By Catherine Conlan, Labor World Editor
Sometimes, in the Labor World production schedule, there is a gap of three weeks instead of two between issues. Every once in awhile I’ll get a call from someone wondering where their paper is, when it’s simply “that time” in the schedule — a small break that happens just because of how we set up our publishing dates.
March was such a month, and it’s amazing to see how much has changed since the issue that came out on March 5. It almost doesn’t even feel like the same year. The cascade of news has been hard to digest — and usually I thrive on breaking news.
First, some housekeeping issues: You may notice that the Labor World looks a little different than it usually does. I’ve been working at home almost exclusively, and slight differences in software editions, available typefaces and other behind-the-scenes production requirements mean I’ve had to cobble together what I can to finish the paper. It’s not your eyes, it’s the newspaper itself — the headlines especially will likely look a little lighter.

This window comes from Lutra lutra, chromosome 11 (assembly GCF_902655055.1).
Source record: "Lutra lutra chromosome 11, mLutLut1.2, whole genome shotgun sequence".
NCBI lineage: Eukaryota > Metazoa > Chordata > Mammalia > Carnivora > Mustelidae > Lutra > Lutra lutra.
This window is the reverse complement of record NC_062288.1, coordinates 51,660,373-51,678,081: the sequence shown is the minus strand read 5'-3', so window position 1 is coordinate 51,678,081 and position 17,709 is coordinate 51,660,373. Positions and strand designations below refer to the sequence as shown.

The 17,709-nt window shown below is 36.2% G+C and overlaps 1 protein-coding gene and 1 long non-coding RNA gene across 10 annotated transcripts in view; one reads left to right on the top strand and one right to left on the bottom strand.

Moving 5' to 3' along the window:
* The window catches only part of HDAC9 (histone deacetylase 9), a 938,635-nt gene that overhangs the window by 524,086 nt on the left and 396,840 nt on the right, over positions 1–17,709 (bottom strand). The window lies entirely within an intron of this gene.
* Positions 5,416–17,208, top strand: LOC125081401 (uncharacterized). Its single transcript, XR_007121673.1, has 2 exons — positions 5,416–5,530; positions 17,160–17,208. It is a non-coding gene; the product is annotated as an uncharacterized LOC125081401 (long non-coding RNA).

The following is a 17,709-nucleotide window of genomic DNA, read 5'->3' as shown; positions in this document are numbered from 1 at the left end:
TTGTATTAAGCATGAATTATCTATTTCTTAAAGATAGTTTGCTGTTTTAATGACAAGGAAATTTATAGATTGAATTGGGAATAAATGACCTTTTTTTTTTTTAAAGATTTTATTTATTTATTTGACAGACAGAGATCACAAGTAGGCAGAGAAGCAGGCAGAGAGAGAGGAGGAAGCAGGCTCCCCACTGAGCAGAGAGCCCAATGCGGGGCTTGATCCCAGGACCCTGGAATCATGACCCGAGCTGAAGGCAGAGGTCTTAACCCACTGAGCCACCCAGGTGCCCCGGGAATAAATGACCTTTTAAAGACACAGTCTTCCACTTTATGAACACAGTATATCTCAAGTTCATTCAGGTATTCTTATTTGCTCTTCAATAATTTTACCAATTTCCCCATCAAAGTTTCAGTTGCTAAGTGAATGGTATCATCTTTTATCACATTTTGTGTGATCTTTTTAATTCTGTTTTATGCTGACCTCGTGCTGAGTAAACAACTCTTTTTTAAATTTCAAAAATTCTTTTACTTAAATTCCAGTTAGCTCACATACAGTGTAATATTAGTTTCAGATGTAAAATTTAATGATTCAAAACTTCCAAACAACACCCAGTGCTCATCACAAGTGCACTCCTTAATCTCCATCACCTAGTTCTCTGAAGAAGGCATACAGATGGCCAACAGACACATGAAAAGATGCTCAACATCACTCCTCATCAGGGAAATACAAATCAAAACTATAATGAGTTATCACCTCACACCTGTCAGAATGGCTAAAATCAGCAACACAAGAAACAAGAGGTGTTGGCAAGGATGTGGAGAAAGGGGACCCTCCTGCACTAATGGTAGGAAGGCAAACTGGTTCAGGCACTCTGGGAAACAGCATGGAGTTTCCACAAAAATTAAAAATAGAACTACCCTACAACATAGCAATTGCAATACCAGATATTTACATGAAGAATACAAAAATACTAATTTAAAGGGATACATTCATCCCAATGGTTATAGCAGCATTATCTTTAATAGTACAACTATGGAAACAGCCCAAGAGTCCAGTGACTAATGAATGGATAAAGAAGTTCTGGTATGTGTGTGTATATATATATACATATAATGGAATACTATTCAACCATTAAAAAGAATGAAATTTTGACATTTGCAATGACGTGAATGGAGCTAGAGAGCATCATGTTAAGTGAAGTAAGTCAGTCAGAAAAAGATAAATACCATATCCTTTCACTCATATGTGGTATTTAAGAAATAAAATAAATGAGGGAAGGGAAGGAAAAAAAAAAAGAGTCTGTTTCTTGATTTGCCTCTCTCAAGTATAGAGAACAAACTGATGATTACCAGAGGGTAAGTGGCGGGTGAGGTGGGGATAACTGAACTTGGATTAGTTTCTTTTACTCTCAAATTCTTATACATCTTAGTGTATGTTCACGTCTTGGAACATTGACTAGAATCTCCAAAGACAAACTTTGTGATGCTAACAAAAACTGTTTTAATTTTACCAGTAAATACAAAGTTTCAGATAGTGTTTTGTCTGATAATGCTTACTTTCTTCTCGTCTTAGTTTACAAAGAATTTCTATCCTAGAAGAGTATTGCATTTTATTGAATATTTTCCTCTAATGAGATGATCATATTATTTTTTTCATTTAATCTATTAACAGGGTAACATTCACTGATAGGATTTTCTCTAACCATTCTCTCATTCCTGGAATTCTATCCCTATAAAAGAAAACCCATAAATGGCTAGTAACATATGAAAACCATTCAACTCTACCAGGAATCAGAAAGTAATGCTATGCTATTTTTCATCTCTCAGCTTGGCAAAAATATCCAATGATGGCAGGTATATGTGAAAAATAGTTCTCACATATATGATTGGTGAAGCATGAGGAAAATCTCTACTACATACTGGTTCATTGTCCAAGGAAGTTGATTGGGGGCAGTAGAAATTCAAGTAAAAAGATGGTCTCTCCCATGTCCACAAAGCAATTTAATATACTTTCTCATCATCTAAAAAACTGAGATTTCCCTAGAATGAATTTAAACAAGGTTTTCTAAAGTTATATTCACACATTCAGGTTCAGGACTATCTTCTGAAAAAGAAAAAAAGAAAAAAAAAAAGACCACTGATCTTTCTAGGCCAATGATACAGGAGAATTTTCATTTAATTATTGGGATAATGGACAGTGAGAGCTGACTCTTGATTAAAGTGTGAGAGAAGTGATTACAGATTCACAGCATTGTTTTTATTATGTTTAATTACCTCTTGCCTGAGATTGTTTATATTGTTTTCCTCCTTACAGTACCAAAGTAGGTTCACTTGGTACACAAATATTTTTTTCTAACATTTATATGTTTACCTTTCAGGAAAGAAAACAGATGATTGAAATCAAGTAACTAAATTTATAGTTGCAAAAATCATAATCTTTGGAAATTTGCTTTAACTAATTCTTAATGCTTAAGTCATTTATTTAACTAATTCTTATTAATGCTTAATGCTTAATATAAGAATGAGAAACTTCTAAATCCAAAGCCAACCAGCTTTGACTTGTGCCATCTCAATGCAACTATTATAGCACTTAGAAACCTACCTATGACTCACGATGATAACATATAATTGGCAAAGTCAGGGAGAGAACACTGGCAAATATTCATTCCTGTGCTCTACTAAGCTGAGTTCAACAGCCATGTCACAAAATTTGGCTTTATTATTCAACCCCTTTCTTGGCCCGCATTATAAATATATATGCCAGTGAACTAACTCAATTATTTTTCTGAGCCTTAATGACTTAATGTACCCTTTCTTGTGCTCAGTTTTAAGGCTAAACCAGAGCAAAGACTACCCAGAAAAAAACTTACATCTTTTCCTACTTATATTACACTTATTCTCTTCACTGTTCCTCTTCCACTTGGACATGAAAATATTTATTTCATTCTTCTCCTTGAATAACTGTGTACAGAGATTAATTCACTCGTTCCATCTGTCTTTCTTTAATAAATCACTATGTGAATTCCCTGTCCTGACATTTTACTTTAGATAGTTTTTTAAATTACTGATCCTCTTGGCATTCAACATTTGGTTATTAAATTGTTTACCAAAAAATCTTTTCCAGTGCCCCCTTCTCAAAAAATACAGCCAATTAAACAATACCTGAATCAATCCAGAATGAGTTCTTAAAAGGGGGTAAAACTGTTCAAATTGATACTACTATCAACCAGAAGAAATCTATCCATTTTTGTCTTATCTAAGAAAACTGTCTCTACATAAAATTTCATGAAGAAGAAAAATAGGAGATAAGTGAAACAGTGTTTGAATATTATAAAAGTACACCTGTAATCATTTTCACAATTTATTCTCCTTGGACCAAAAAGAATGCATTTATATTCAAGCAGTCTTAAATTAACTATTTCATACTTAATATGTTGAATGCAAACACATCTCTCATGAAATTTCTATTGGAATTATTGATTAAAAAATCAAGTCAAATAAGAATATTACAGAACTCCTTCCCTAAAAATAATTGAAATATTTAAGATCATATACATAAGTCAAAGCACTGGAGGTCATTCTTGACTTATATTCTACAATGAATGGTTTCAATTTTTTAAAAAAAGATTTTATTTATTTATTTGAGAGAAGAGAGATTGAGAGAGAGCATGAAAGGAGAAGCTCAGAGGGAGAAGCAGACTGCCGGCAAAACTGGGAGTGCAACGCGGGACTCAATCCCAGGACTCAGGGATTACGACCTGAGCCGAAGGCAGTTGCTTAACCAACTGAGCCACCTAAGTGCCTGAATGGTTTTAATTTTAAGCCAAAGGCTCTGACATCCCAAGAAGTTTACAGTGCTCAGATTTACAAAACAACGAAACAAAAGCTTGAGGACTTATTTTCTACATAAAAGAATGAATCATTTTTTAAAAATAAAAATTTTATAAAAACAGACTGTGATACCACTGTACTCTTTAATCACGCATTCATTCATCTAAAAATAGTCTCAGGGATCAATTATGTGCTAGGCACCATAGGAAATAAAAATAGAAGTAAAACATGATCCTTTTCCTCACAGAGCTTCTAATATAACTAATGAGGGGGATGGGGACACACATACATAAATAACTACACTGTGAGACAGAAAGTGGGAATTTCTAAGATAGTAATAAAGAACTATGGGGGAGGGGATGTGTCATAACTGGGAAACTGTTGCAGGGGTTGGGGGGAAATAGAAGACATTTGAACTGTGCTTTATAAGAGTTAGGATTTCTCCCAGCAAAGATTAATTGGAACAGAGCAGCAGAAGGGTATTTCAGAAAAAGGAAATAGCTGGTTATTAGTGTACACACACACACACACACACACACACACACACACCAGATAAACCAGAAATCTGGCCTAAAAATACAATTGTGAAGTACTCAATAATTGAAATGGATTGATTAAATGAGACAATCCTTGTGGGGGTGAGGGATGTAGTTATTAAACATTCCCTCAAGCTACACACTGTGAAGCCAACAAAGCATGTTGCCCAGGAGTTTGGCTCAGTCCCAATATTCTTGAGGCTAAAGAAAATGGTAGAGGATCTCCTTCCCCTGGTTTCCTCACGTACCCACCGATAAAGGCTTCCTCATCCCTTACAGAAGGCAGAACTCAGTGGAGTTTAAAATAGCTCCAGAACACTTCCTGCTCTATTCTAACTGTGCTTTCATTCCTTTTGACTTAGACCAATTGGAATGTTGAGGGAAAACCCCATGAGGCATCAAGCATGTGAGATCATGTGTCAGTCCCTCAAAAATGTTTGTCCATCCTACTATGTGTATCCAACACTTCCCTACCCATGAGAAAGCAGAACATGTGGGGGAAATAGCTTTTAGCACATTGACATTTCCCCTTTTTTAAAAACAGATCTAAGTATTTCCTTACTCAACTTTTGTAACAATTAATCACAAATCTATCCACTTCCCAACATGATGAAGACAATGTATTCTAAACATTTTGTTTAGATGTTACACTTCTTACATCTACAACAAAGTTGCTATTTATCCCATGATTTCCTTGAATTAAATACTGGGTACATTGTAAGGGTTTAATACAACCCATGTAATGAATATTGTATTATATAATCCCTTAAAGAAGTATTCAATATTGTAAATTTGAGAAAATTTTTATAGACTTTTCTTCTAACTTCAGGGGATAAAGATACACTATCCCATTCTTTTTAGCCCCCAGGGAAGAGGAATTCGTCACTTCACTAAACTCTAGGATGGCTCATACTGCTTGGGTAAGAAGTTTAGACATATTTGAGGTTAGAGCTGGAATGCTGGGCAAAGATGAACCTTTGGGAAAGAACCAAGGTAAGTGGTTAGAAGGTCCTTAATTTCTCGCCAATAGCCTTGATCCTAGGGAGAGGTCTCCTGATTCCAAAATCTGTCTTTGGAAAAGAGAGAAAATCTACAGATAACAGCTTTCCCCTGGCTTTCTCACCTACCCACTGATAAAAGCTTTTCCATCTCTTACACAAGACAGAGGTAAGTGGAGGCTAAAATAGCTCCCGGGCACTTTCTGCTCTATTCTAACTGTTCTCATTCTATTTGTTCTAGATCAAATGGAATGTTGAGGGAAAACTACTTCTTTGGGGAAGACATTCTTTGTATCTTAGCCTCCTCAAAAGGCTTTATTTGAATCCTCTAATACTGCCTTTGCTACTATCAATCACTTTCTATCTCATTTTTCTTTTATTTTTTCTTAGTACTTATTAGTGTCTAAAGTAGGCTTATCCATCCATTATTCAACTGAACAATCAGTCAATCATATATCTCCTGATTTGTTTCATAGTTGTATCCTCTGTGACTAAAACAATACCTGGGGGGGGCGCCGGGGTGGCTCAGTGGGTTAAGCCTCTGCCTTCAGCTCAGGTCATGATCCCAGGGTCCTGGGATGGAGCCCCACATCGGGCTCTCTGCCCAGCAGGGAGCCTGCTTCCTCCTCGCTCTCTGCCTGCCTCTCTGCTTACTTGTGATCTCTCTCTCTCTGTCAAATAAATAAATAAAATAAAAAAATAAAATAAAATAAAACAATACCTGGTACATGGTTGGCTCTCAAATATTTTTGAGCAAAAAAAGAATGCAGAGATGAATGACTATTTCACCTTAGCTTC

And because I’m working at home, I’m missing the
comings and goings at the Labor Temple. If there’s something you want me to know, please email me at firstname.lastname@example.org or feel free to call or text my cell phone: 218-590-4414. I will be in the office very rarely for some small chores, so email, text or phone are the best way to get ahold of me.
I’m grateful to the Labor World Board for its flexibility during this time. I’m committed to getting this newspaper out as long as our vendors continue their work and I’m able to get it together.
It feels weird to say “during this time” because we don’t know how long this gestures vaguely will go on. With the situation changing so quickly, things that were unthinkable two weeks ago are normal. One of my kids is home from school, one is home from college. My husband, a union Carpenter and foreman, is home from his work on the road.